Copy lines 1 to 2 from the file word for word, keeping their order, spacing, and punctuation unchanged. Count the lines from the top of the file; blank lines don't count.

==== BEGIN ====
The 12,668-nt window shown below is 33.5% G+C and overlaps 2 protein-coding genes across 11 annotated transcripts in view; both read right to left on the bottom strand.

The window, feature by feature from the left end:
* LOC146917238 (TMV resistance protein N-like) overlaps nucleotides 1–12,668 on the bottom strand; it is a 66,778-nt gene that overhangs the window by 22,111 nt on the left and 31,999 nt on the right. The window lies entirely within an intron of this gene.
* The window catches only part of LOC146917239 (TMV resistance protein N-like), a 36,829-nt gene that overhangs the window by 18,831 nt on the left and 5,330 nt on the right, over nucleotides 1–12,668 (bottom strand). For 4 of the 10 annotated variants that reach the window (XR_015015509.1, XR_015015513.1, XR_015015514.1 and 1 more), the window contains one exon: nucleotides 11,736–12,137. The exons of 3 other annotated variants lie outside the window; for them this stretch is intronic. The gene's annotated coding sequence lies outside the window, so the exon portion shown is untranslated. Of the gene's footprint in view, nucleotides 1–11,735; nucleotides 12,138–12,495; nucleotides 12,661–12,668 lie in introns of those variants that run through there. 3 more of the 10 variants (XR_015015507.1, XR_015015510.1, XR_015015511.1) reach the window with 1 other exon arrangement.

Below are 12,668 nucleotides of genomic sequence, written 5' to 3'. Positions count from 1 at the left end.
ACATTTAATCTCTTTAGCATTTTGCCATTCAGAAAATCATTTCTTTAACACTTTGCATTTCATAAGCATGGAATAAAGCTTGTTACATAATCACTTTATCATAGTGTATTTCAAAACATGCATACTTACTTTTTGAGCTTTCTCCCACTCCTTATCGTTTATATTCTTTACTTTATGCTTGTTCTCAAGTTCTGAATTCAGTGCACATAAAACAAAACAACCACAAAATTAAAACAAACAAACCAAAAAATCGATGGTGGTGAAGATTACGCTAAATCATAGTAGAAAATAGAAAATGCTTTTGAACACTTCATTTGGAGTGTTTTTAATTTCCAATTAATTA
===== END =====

The 12,668-nt window shown below is 33.5% G+C and overlaps 2 protein-coding genes across 11 annotated transcripts in view; both read right to left on the bottom strand.

The window, feature by feature from the left end: